More complicated than ‘social media make people depressed’

Over the past decade, social media platforms like Facebook and Twitter have become a central part of everyday life. Despite their massive popularity, however, controversy abounds regarding their impact on mental health and wellbeing. A new research study by the University of Amsterdam (UvA) has now found a correlation between the passive use of social media and depression symptoms like loneliness and fatigue. The findings were recently published in the Journal of Experimental Psychology: General.

For many of us it is a daily habit. Whenever we have a moment to spare, we find ourselves reaching for our smartphones and aimlessly scrolling through social media feeds reading updates or looking at pictures. This behaviour, called passive social media use (PSMU), is often used to relieve boredom and can swallow up large chunks of personal time. While seemingly innocent, PSMU isn’t without controversy – experimental research shows that it can decrease affective wellbeing, a sense of belonging and life satisfaction.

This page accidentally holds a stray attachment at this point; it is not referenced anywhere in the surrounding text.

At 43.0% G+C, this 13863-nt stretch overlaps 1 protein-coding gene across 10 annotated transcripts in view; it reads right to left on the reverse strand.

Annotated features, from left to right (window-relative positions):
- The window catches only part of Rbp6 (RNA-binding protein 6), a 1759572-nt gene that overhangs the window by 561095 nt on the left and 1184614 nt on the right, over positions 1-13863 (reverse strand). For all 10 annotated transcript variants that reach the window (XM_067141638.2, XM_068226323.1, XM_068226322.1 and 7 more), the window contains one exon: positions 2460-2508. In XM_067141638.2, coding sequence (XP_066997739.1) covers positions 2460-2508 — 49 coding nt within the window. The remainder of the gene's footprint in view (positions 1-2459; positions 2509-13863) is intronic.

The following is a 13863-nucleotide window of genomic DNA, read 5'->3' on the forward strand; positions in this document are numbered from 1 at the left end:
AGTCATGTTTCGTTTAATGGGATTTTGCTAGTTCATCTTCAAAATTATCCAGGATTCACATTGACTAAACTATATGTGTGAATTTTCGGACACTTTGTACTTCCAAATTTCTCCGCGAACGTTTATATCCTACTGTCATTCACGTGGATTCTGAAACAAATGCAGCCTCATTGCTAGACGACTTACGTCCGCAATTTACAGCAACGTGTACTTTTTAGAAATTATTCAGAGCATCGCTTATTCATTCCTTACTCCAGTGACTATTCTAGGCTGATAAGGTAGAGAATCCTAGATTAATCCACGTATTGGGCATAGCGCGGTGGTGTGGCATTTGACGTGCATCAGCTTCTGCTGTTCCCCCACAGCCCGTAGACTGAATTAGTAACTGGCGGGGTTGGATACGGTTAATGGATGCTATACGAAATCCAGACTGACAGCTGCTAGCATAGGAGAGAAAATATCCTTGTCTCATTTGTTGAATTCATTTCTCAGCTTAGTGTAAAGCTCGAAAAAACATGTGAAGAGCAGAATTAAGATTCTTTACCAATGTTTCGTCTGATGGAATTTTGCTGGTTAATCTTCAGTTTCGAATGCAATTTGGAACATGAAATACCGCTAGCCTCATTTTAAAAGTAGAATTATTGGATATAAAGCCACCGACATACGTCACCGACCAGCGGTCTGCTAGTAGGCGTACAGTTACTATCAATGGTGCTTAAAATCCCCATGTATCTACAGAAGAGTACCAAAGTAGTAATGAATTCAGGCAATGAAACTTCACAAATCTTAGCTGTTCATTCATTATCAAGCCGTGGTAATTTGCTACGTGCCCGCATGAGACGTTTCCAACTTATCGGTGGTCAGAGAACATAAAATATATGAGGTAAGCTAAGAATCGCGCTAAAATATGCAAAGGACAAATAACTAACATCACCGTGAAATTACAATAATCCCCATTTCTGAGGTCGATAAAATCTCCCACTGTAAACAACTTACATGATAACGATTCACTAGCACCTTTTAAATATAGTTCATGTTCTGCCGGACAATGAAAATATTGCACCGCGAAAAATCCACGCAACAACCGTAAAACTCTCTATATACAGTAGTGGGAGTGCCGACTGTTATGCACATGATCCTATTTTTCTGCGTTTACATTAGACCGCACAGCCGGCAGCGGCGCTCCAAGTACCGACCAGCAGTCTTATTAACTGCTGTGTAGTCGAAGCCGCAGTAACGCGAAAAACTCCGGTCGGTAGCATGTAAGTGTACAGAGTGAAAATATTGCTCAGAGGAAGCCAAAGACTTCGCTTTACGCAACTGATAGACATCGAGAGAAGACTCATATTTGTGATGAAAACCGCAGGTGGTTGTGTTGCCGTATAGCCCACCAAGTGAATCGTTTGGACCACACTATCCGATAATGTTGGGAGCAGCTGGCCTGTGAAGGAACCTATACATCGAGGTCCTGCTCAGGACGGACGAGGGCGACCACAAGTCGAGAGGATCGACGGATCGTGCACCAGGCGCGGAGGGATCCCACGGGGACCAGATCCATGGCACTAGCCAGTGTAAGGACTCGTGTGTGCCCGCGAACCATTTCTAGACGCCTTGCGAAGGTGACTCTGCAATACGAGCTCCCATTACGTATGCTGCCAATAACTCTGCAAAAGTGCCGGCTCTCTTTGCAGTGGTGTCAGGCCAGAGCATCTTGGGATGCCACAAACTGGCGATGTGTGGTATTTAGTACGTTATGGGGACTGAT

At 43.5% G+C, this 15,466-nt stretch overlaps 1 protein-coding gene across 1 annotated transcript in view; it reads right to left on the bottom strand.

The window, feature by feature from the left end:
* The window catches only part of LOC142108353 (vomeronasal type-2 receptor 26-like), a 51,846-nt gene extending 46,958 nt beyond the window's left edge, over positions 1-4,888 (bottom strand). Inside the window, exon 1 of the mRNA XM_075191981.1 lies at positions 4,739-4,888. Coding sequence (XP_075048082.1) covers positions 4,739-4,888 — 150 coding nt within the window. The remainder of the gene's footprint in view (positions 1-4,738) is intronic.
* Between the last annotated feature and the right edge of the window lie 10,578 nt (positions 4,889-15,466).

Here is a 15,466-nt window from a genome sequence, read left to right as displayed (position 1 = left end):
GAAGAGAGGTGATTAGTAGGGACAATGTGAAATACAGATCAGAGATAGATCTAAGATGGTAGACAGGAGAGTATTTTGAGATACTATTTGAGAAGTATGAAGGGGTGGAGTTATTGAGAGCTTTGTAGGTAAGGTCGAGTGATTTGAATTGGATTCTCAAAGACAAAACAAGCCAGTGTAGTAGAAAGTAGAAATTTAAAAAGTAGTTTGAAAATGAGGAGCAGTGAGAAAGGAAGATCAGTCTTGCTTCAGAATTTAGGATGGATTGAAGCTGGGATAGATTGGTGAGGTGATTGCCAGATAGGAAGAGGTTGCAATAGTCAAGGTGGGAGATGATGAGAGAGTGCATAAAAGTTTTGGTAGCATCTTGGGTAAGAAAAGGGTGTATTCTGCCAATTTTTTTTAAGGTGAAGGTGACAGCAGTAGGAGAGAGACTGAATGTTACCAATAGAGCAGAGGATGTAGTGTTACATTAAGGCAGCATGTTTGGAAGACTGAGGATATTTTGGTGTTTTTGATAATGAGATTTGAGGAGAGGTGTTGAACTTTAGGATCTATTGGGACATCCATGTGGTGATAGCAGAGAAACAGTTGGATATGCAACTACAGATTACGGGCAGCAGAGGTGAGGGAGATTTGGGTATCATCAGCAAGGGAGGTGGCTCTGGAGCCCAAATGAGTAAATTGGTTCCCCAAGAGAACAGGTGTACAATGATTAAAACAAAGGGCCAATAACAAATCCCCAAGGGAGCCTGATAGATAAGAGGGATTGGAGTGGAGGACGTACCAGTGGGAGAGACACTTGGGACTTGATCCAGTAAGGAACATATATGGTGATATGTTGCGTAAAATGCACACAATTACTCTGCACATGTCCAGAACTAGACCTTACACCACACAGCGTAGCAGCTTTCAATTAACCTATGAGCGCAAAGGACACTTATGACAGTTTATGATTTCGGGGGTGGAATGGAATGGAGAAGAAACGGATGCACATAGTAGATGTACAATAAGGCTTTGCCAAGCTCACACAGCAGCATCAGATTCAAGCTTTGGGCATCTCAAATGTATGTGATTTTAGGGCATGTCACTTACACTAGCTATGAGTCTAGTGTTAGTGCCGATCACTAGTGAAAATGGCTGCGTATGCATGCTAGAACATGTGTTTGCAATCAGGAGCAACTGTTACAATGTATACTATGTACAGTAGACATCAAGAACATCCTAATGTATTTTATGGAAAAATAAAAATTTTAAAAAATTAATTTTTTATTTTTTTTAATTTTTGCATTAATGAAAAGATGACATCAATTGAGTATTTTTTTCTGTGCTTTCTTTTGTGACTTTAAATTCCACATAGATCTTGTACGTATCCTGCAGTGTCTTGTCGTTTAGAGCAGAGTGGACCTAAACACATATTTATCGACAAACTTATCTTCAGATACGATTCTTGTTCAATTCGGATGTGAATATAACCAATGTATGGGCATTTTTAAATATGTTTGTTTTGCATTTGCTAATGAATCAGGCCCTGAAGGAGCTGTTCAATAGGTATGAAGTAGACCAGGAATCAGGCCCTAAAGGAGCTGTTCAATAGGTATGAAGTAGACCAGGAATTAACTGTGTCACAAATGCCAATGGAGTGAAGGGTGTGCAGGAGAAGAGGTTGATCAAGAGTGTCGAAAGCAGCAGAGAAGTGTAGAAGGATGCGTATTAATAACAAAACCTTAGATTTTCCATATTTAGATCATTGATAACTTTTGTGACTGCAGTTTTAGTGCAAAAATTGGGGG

To investigate the link between social media use and depression symptoms, an international research team led by the UvA recruited 125 students and measured their wellbeing and passive social media use seven times daily for 14 days. A special app on their phones prompted participants at fixed times to complete a 12-item depression questionnaire. Their responses were analysed with a novel statistical technique, which was developed/implemented by researchers affiliated with the UvA’s Psychosystems Group (Dr Laura Bringmann and Dr Sacha Epskamp). The analysis focused on three timeframes – short-term (within the same two hours), medium-term (prediction from one prompt to next) and longer-term (across the entire 14 days).

Full story: News Medical

Author: Philip Challinor
Posted on: 5th December 2018